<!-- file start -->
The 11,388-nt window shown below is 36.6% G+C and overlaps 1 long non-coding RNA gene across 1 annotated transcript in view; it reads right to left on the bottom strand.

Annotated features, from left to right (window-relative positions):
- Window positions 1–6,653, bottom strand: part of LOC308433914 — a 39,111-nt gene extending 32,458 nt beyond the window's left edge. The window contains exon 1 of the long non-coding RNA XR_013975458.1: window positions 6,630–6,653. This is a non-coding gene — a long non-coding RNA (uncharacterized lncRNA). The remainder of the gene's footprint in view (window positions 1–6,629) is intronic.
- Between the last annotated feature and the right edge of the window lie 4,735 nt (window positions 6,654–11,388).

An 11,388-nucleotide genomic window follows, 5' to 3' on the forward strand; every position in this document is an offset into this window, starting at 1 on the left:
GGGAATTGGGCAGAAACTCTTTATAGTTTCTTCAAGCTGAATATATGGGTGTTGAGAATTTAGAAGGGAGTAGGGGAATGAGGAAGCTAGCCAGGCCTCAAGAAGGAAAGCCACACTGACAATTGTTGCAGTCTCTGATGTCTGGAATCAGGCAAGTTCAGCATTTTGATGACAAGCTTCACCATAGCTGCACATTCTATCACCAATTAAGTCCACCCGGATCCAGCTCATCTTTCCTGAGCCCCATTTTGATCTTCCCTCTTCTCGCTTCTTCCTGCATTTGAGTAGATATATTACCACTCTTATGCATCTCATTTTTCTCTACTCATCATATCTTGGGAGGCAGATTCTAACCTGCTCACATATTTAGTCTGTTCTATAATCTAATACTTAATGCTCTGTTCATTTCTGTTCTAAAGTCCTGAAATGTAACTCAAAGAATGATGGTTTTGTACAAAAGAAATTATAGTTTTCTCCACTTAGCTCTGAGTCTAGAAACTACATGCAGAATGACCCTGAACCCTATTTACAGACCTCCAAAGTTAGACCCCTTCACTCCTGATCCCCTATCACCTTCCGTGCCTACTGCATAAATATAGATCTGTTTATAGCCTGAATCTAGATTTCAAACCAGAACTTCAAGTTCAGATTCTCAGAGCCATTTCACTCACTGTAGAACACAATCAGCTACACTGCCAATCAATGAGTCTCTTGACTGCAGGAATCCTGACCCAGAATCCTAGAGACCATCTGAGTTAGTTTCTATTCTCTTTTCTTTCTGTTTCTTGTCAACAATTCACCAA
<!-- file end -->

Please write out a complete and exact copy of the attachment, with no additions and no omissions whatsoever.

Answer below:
The 11,388-nt window shown below is 36.6% G+C and overlaps 1 long non-coding RNA gene across 1 annotated transcript in view; it reads right to left on the bottom strand.

Annotated features, from left to right (window-relative positions):
- Window positions 1–6,653, bottom strand: part of LOC308433914 — a 39,111-nt gene extending 32,458 nt beyond the window's left edge. The window contains exon 1 of the long non-coding RNA XR_013975458.1: window positions 6,630–6,653. This is a non-coding gene — a long non-coding RNA (uncharacterized lncRNA). The remainder of the gene's footprint in view (window positions 1–6,629) is intronic.
- Between the last annotated feature and the right edge of the window lie 4,735 nt (window positions 6,654–11,388).

An 11,388-nucleotide genomic window follows, 5' to 3' on the forward strand; every position in this document is an offset into this window, starting at 1 on the left:
GGGAATTGGGCAGAAACTCTTTATAGTTTCTTCAAGCTGAATATATGGGTGTTGAGAATTTAGAAGGGAGTAGGGGAATGAGGAAGCTAGCCAGGCCTCAAGAAGGAAAGCCACACTGACAATTGTTGCAGTCTCTGATGTCTGGAATCAGGCAAGTTCAGCATTTTGATGACAAGCTTCACCATAGCTGCACATTCTATCACCAATTAAGTCCACCCGGATCCAGCTCATCTTTCCTGAGCCCCATTTTGATCTTCCCTCTTCTCGCTTCTTCCTGCATTTGAGTAGATATATTACCACTCTTATGCATCTCATTTTTCTCTACTCATCATATCTTGGGAGGCAGATTCTAACCTGCTCACATATTTAGTCTGTTCTATAATCTAATACTTAATGCTCTGTTCATTTCTGTTCTAAAGTCCTGAAATGTAACTCAAAGAATGATGGTTTTGTACAAAAGAAATTATAGTTTTCTCCACTTAGCTCTGAGTCTAGAAACTACATGCAGAATGACCCTGAACCCTATTTACAGACCTCCAAAGTTAGACCCCTTCACTCCTGATCCCCTATCACCTTCCGTGCCTACTGCATAAATATAGATCTGTTTATAGCCTGAATCTAGATTTCAAACCAGAACTTCAAGTTCAGATTCTCAGAGCCATTTCACTCACTGTAGAACACAATCAGCTACACTGCCAATCAATGAGTCTCTTGACTGCAGGAATCCTGACCCAGAATCCTAGAGACCATCTGAGTTAGTTTCTATTCTCTTTTCTTTCTGTTTCTTGTCAACAATTCACCAA